More Chinese law enforcement vessels have been spotted in Panatag Shoal (international name: Scarborough Shoal) as the standoff between the Philippines and China neared its second month, a security official said.

As of Thursday morning, authorities monitored four Chinese Maritime Surveillance (CMS) vessels and three Fisheries Law Enforcement Command (FLEC) vessels, the official said on condition of anonymity.

The number of vessels increased from only two CMS ships and three FLEC vessels reported by the Department of Foreign Affairs last week.

The security official said there are now only eight Chinese fishing vessels at the shoal and no “utility boats” were spotted.

Last May 23, the DFA reported that there were 16 Chinese fishing vessels and 56 “utility boats” at the shoal.

The standoff started on April 10, when a Philippine Navy ship tried to arrest Chinese fishermen on vessels carrying corals, endangered giant clams, and live sharks poached from Philippine waters.

Asean-China ties ‘unaffected’ – DND

Meanwhile, Department of National Defense spokesman Dr. Peter Paul Galvez said yesterday that military ties between the Association and Southeast Asian Nations (Asean) and China remain unaffected by issues in the West Philippine Sea, including the standoff in Panatag.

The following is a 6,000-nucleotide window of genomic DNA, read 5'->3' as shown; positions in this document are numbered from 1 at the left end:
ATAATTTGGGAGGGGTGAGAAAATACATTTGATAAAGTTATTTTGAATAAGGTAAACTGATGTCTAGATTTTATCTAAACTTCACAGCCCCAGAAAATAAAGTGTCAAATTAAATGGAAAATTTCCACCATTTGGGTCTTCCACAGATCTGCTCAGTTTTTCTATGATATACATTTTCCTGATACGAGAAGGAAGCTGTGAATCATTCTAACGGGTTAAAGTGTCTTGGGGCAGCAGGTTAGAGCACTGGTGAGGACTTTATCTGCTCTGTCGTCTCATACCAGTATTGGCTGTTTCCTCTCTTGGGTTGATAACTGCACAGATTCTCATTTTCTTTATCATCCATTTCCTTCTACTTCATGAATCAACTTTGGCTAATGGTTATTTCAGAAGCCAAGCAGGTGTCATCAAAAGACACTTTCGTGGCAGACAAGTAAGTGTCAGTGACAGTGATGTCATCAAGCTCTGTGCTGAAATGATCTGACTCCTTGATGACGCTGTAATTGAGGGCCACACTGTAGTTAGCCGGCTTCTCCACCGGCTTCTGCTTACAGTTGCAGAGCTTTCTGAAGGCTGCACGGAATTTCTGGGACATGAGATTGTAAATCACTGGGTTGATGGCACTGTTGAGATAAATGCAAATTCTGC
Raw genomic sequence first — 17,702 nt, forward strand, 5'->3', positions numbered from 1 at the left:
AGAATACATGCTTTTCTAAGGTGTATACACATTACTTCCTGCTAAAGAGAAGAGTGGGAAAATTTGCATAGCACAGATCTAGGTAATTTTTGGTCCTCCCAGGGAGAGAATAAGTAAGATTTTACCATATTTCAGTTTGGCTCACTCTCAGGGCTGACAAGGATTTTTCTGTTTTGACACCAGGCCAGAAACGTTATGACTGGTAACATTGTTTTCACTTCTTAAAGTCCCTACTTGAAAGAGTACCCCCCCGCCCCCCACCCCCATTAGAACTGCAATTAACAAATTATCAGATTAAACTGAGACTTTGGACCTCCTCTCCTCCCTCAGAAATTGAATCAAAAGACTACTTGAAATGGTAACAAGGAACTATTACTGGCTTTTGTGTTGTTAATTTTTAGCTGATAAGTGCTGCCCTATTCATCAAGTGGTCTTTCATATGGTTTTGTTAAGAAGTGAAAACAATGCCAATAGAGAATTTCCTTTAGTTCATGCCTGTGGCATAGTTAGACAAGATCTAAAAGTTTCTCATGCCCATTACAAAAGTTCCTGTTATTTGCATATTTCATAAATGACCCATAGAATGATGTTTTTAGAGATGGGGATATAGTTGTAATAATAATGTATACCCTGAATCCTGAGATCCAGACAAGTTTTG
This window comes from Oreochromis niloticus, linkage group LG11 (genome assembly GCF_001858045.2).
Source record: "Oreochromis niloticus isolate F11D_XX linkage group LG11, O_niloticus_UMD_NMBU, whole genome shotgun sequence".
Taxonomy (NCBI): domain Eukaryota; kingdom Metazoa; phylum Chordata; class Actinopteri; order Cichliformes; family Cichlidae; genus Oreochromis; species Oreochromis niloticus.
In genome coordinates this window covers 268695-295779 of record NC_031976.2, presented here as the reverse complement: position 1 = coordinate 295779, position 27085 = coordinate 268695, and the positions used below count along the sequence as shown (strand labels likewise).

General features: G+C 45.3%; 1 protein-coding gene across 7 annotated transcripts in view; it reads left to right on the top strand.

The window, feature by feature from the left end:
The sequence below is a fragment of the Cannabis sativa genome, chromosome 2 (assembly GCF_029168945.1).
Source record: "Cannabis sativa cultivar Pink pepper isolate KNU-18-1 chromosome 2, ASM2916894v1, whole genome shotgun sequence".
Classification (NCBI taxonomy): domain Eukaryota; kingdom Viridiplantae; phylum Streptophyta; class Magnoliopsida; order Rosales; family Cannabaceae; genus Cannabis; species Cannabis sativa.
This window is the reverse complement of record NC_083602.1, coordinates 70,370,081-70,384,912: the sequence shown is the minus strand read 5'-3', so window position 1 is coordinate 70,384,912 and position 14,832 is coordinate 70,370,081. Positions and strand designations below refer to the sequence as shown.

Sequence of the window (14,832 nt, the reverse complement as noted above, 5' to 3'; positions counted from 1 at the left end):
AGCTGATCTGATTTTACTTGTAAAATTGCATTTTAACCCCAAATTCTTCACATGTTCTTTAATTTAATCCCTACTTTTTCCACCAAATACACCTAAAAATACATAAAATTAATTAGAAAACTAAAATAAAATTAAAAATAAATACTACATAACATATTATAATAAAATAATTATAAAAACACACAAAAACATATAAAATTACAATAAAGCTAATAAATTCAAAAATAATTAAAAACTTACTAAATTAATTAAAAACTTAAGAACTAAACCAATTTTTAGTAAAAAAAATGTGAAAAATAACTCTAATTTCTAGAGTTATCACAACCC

He said Defense Secretary Voltaire Gazmin and other Asean defense chiefs discussed the issue during their meeting in Cambodia.

“When the issue of the West Philippine Sea was touched, the ASEAN Defense Ministers have concurred that the defense and military cooperation between ASEAN and China remained unaffected,” Galvez said in a statement.

Galvez, however, pointed out that Asean member-states stand put in their commitment to implementing the Declaration on the Conduct of Parties in the South China Sea.

“Likewise, together with the rest of the ASEAN, we underscore the importance of freedom of navigation in and over-flight above the South China Sea as provided for by universally recognized principles of international law, including the 1982 United Nations Convention on the Law of the Sea,” he said. (John Roson)

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